Psychological Science 02/2007; 18(1):58-63. · 4.43 Impact Factor
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    ABSTRACT: In four experiments, we compared the effects of delay, probability, and monetary amount on the subjective value of gains and losses. For delayed gains, smaller amounts were discounted more steeply than larger amounts, whereas the opposite pattern was observed with probabilistic gains. For both delayed and probabilistic losses, however, amount had much smaller and less reliable effects on discounting. Taken together, the pattern of differential magnitude effects leads to delayed gains' being discounted significantly more steeply than delayed losses, but only at smaller amounts, whereas probabilistic gains are discounted significantly more steeply than probabilistic losses, but only at larger amounts. Even though the same hyperbola-like function described both individual and group discounting of delayed and probabilistic gains and losses, the present findings suggest that different processes are involved in discounting positive and negative outcomes. Raw data may be downloaded from www.psychonomic.org/archive.
    Memory & Cognition 07/2006; 34(4):914-28. · 1.92 Impact Factor
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    ABSTRACT: Temporal discounting refers to the decrease in the present, subjective value of a reward as the time to its receipt increases. Results from humans have shown that a hyperbola-like function describes the form of the discounting function when choices involve hypothetical monetary rewards. In addition, magnitude effects have been reported in which smaller reward amounts are discounted more steeply than larger amounts. The present research examines the cross-species generality of these findings using real rewards, namely food pellets, with both pigeons and rats. As with humans, an adjusting amount procedure was used to estimate the amount of immediate reward judged equal in value to a delayed reward. Different amounts of delayed food rewards (ranging from 5 to 32 pellets in pigeons and from 5 to 20 pellets in rats) were studied at delays varying from 1 s to 32 s. A simple hyperbola, similar to the hyperbola-like mathematical function that describes the discounting of hypothetical monetary rewards in humans, described the discounting of food rewards in both pigeons and rats. These results extend the generality of the mathematical model of discounting. Rates of discounting delayed food rewards were higher for pigeons than for rats. Unlike humans, however, neither pigeons nor rats showed a reliable magnitude effect: Rate of discounting did not vary systematically as a function of the amount of the delayed reward.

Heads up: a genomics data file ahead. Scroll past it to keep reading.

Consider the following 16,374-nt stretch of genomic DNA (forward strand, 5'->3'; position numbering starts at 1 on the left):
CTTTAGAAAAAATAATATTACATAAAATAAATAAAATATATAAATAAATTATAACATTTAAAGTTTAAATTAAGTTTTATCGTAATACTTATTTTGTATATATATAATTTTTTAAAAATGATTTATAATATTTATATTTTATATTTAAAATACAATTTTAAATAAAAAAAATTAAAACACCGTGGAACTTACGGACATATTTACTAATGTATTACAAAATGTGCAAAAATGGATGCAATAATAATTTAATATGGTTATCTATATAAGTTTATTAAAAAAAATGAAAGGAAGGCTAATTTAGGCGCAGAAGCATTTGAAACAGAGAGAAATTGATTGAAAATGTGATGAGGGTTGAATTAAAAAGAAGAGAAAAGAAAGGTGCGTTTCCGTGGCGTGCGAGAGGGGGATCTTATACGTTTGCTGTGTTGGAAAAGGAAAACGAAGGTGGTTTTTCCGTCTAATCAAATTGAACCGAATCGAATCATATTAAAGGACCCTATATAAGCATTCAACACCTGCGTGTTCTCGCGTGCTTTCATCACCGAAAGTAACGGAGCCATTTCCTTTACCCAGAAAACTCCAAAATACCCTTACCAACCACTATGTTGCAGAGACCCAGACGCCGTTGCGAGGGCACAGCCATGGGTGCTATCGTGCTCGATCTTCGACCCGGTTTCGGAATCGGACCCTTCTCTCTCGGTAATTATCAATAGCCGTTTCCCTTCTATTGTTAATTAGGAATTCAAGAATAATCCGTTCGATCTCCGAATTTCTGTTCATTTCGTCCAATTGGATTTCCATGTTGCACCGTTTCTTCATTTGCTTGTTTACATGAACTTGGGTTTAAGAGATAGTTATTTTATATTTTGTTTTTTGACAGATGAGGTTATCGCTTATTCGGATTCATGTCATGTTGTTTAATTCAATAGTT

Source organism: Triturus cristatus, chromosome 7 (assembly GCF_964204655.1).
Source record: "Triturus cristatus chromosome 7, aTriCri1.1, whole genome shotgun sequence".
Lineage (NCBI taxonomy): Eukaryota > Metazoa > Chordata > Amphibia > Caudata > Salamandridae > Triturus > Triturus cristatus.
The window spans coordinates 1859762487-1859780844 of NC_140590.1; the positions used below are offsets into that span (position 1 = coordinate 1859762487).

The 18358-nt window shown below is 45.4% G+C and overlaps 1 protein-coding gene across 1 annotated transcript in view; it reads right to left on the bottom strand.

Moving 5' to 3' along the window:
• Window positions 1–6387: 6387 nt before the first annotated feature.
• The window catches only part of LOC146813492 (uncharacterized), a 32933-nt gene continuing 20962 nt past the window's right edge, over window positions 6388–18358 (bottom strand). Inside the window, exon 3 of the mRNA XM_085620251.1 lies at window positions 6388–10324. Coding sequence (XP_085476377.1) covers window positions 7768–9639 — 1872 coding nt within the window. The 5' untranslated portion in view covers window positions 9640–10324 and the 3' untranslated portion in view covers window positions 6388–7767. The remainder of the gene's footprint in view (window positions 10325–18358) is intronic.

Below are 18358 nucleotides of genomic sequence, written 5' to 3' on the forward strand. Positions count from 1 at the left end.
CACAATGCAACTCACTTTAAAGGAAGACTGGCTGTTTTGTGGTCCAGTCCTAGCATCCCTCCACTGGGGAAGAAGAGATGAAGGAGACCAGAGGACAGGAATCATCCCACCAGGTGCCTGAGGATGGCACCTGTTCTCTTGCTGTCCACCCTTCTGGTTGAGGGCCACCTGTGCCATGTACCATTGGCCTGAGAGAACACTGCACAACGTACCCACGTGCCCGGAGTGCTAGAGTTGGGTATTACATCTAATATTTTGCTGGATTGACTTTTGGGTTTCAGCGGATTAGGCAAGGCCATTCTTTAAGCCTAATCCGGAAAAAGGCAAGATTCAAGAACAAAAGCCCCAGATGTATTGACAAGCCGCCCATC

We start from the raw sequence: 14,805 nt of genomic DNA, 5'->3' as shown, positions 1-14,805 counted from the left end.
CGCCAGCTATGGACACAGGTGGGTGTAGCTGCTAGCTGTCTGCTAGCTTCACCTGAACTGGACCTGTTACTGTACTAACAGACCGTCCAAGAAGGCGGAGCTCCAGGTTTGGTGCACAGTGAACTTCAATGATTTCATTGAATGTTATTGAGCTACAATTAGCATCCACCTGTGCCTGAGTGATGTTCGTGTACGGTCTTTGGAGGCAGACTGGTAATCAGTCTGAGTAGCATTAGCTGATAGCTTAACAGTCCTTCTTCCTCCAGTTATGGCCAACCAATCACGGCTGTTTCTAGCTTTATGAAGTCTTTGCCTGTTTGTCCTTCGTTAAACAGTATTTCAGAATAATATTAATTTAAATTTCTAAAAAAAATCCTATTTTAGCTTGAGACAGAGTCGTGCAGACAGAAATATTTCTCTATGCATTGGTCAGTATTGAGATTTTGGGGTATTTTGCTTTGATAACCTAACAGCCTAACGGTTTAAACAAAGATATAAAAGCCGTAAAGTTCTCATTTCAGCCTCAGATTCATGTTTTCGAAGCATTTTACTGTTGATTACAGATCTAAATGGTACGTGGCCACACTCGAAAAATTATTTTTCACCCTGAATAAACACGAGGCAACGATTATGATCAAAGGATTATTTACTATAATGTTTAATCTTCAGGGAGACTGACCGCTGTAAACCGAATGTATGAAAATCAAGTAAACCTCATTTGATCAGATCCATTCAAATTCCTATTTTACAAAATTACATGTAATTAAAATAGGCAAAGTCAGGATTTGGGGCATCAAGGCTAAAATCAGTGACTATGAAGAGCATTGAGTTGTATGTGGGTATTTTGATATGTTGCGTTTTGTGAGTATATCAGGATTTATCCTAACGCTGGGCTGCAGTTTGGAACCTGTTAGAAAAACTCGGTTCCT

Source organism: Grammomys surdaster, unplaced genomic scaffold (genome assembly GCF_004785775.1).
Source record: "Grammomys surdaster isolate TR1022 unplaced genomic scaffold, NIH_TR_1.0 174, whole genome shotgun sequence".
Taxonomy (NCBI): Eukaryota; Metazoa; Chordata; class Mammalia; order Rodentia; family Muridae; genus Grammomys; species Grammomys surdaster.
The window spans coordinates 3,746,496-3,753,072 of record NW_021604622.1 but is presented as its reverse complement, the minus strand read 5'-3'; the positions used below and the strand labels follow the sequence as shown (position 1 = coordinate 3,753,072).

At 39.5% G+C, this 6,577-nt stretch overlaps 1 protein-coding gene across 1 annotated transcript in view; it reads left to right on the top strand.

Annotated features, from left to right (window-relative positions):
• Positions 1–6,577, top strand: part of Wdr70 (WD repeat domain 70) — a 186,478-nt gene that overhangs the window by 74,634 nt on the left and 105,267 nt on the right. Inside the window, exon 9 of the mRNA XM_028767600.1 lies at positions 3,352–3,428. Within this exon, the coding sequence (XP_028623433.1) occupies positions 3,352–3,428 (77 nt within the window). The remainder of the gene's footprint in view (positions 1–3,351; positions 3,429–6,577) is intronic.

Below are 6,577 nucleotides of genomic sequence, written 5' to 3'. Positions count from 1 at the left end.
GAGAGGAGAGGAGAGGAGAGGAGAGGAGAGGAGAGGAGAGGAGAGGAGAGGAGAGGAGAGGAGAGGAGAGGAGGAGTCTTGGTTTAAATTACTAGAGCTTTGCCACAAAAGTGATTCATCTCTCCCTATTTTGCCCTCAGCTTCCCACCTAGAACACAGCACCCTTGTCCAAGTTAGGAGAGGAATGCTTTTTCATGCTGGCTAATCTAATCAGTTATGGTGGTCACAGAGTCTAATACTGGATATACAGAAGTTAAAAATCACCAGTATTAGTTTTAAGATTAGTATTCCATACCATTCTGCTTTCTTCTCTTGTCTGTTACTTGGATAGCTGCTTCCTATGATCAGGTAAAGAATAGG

Journal of the Experimental Analysis of Behavior 02/2004; 81(1):39-50. · 1.07 Impact Factor
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    Daniel D. Holt, Leonard Green, Joel Myerson
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    ABSTRACT: Discounting tasks were used to evaluate whether gambling and non-gambling college students (categorized based on their scores on the South Oaks Gambling Screen) differed in the degree to which they discounted delayed and probabilistic rewards. Hyperbola-like functions provided equally good descriptions of discounting in both groups. Both groups discounted large delayed amounts less steeply than small delayed amounts, whereas both groups discounted large probabilistic amounts more steeply than small probabilistic amounts. Gamblers discounted probabilistic rewards less steeply than non-gamblers, suggesting that gamblers are impulsive in the sense that they are less affected by risk than non-gamblers. However, gamblers did not discount delayed rewards more steeply than non-gamblers. The results argue against the view that impulsivity is a general trait that includes both an inability to delay gratification and a tendency to take risks.
    Behavioural processes 11/2003; 64(3):355-367. · 1.53 Impact Factor
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    Leonard Green, Daniel D Holt